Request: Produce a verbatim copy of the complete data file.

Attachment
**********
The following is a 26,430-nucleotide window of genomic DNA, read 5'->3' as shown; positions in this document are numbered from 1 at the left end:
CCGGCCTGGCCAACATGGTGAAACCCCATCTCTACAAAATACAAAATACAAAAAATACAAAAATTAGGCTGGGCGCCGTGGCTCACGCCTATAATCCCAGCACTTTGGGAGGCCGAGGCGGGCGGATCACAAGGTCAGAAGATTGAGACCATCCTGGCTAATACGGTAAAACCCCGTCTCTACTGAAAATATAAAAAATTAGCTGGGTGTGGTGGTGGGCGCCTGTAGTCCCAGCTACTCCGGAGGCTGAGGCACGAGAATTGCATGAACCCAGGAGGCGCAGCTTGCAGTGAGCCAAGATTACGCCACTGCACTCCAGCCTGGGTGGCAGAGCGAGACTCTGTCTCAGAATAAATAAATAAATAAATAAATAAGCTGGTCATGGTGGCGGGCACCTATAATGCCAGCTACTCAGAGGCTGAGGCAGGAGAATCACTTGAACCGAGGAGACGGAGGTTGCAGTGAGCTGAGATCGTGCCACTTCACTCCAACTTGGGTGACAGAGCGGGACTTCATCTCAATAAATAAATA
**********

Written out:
The following is a 26,430-nucleotide window of genomic DNA, read 5'->3' as shown; positions in this document are numbered from 1 at the left end:
CCGGCCTGGCCAACATGGTGAAACCCCATCTCTACAAAATACAAAATACAAAAAATACAAAAATTAGGCTGGGCGCCGTGGCTCACGCCTATAATCCCAGCACTTTGGGAGGCCGAGGCGGGCGGATCACAAGGTCAGAAGATTGAGACCATCCTGGCTAATACGGTAAAACCCCGTCTCTACTGAAAATATAAAAAATTAGCTGGGTGTGGTGGTGGGCGCCTGTAGTCCCAGCTACTCCGGAGGCTGAGGCACGAGAATTGCATGAACCCAGGAGGCGCAGCTTGCAGTGAGCCAAGATTACGCCACTGCACTCCAGCCTGGGTGGCAGAGCGAGACTCTGTCTCAGAATAAATAAATAAATAAATAAATAAGCTGGTCATGGTGGCGGGCACCTATAATGCCAGCTACTCAGAGGCTGAGGCAGGAGAATCACTTGAACCGAGGAGACGGAGGTTGCAGTGAGCTGAGATCGTGCCACTTCACTCCAACTTGGGTGACAGAGCGGGACTTCATCTCAATAAATAAATA